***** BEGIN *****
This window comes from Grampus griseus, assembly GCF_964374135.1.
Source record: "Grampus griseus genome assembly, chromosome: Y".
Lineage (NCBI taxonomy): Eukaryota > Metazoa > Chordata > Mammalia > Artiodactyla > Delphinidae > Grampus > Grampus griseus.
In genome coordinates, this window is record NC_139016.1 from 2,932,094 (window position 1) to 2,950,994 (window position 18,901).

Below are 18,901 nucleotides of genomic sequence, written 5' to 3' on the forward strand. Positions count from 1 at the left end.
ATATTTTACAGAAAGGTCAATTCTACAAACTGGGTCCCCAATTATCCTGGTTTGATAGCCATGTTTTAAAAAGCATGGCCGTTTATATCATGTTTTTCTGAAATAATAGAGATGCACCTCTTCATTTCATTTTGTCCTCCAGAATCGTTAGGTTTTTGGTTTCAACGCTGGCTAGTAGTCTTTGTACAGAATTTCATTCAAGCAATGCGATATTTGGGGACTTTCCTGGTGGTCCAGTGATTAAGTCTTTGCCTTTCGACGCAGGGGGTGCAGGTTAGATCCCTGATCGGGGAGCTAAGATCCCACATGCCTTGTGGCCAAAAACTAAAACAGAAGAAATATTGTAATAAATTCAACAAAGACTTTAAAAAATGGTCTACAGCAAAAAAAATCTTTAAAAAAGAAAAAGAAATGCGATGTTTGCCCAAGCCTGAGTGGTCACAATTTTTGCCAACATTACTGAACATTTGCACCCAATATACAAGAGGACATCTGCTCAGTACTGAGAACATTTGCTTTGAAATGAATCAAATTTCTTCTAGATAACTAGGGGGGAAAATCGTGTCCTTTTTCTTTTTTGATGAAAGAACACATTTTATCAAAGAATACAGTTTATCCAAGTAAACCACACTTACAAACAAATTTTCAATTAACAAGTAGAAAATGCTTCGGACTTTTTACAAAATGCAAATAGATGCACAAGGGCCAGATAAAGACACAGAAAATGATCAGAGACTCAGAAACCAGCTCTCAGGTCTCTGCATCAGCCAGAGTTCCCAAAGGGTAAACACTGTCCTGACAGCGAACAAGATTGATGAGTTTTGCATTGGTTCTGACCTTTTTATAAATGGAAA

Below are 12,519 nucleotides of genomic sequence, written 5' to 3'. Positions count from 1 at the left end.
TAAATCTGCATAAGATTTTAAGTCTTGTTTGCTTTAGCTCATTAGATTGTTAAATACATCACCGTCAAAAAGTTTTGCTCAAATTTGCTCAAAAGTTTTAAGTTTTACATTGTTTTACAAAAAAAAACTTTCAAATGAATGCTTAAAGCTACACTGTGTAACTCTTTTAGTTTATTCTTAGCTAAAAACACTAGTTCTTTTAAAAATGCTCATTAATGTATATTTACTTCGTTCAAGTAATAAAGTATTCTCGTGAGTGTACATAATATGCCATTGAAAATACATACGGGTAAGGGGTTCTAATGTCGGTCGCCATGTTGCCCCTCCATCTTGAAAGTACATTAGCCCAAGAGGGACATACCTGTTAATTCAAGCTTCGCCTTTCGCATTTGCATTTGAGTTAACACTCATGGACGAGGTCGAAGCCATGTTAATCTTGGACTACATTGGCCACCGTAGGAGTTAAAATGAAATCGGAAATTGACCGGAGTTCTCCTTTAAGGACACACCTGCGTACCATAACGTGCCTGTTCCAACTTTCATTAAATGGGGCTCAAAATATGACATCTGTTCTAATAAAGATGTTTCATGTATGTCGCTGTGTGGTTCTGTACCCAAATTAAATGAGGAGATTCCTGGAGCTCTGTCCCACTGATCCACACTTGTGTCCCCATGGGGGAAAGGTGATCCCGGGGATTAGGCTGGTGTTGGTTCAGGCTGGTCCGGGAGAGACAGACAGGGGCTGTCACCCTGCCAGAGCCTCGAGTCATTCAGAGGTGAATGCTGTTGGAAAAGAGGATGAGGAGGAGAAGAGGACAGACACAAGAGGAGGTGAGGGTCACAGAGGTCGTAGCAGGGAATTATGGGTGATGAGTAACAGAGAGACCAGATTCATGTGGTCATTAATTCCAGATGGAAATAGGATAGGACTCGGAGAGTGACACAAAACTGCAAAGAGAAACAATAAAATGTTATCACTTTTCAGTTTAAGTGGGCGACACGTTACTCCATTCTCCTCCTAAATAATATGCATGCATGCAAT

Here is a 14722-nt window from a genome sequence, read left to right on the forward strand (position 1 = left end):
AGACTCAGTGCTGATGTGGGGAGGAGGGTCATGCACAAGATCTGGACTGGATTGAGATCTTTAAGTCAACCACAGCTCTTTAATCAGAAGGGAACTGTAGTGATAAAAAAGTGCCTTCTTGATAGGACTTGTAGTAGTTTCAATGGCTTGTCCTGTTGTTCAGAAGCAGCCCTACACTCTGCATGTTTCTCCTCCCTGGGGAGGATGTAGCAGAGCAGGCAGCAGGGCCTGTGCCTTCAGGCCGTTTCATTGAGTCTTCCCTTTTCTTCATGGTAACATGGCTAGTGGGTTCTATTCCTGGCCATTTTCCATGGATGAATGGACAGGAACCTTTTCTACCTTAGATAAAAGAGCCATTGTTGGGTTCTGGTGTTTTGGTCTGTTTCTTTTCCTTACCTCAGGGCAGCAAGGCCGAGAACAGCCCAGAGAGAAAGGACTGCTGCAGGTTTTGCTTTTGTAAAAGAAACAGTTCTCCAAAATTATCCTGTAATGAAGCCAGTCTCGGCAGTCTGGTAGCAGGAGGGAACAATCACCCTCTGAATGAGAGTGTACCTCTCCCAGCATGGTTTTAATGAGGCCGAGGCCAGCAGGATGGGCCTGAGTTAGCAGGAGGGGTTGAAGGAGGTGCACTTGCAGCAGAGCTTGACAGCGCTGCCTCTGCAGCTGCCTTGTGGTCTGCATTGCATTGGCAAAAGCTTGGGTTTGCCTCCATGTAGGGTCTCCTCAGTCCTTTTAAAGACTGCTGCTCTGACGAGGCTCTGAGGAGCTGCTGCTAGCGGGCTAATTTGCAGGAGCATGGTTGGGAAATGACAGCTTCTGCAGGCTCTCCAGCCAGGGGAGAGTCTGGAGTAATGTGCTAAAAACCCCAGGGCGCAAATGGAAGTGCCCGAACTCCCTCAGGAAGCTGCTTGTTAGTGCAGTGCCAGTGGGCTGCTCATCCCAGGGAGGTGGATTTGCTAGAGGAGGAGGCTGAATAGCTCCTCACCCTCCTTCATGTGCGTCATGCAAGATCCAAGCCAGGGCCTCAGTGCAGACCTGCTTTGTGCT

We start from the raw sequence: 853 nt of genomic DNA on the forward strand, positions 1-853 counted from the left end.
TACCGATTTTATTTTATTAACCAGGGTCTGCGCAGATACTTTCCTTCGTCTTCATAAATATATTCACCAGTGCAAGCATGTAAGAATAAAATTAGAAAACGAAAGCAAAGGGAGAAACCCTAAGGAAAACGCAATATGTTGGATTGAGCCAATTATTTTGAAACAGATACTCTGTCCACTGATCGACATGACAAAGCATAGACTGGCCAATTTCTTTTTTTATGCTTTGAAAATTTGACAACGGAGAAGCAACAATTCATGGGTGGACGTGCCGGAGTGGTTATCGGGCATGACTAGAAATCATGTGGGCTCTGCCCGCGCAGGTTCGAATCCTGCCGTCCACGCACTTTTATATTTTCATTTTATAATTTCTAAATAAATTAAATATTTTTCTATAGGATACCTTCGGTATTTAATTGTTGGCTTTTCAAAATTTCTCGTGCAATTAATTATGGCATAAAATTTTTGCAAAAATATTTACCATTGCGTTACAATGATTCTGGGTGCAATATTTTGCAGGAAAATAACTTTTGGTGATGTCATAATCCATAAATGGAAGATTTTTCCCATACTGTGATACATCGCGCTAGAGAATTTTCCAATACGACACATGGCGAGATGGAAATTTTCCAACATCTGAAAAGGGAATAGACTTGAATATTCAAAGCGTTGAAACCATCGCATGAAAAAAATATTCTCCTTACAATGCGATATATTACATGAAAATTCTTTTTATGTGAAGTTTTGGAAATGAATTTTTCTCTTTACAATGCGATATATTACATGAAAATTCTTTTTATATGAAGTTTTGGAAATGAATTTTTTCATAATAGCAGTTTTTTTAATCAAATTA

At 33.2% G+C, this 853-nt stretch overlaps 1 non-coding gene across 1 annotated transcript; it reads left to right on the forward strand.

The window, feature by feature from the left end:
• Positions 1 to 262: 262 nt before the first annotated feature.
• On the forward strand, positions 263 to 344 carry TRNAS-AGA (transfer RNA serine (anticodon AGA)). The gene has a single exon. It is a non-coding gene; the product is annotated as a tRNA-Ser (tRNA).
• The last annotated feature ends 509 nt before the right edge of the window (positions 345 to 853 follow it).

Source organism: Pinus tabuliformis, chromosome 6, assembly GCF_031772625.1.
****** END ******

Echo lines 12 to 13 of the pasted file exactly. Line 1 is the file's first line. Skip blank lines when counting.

TACCGATTTTATTTTATTAACCAGGGTCTGCGCAGATACTTTCCTTCGTCTTCATAAATATATTCACCAGTGCAAGCATGTAAGAATAAAATTAGAAAACGAAAGCAAAGGGAGAAACCCTAAGGAAAACGCAATATGTTGGATTGAGCCAATTATTTTGAAACAGATACTCTGTCCACTGATCGACATGACAAAGCATAGACTGGCCAATTTCTTTTTTTATGCTTTGAAAATTTGACAACGGAGAAGCAACAATTCATGGGTGGACGTGCCGGAGTGGTTATCGGGCATGACTAGAAATCATGTGGGCTCTGCCCGCGCAGGTTCGAATCCTGCCGTCCACGCACTTTTATATTTTCATTTTATAATTTCTAAATAAATTAAATATTTTTCTATAGGATACCTTCGGTATTTAATTGTTGGCTTTTCAAAATTTCTCGTGCAATTAATTATGGCATAAAATTTTTGCAAAAATATTTACCATTGCGTTACAATGATTCTGGGTGCAATATTTTGCAGGAAAATAACTTTTGGTGATGTCATAATCCATAAATGGAAGATTTTTCCCATACTGTGATACATCGCGCTAGAGAATTTTCCAATACGACACATGGCGAGATGGAAATTTTCCAACATCTGAAAAGGGAATAGACTTGAATATTCAAAGCGTTGAAACCATCGCATGAAAAAAATATTCTCCTTACAATGCGATATATTACATGAAAATTCTTTTTATGTGAAGTTTTGGAAATGAATTTTTCTCTTTACAATGCGATATATTACATGAAAATTCTTTTTATATGAAGTTTTGGAAATGAATTTTTTCATAATAGCAGTTTTTTTAATCAAATTA

At 33.2% G+C, this 853-nt stretch overlaps 1 non-coding gene across 1 annotated transcript; it reads left to right on the forward strand.